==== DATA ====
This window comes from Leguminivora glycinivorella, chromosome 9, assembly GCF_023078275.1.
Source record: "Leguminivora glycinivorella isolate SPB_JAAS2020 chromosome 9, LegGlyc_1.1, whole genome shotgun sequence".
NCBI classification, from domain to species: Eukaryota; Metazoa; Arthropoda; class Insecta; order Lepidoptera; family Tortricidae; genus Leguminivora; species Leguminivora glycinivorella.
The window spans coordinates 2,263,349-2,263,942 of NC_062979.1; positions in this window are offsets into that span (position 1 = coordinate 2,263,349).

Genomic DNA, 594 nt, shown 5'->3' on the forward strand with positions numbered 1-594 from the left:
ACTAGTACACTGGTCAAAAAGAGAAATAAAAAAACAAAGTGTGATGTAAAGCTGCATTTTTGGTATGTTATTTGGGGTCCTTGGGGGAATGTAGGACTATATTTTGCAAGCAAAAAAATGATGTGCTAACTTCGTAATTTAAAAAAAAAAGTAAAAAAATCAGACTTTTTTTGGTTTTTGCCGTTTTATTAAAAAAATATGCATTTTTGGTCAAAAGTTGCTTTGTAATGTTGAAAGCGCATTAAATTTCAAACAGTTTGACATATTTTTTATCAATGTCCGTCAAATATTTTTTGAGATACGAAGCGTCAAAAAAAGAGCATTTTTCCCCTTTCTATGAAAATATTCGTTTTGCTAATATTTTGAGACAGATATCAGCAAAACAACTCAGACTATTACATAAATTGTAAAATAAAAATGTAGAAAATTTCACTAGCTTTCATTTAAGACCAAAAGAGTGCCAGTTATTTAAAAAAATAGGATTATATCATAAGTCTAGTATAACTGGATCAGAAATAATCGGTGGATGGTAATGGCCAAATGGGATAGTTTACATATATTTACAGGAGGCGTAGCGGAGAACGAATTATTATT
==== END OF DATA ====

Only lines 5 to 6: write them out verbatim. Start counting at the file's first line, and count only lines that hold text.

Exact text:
Genomic DNA, 594 nt, shown 5'->3' on the forward strand with positions numbered 1-594 from the left:
ACTAGTACACTGGTCAAAAAGAGAAATAAAAAAACAAAGTGTGATGTAAAGCTGCATTTTTGGTATGTTATTTGGGGTCCTTGGGGGAATGTAGGACTATATTTTGCAAGCAAAAAAATGATGTGCTAACTTCGTAATTTAAAAAAAAAAGTAAAAAAATCAGACTTTTTTTGGTTTTTGCCGTTTTATTAAAAAAATATGCATTTTTGGTCAAAAGTTGCTTTGTAATGTTGAAAGCGCATTAAATTTCAAACAGTTTGACATATTTTTTATCAATGTCCGTCAAATATTTTTTGAGATACGAAGCGTCAAAAAAAGAGCATTTTTCCCCTTTCTATGAAAATATTCGTTTTGCTAATATTTTGAGACAGATATCAGCAAAACAACTCAGACTATTACATAAATTGTAAAATAAAAATGTAGAAAATTTCACTAGCTTTCATTTAAGACCAAAAGAGTGCCAGTTATTTAAAAAAATAGGATTATATCATAAGTCTAGTATAACTGGATCAGAAATAATCGGTGGATGGTAATGGCCAAATGGGATAGTTTACATATATTTACAGGAGGCGTAGCGGAGAACGAATTATTATT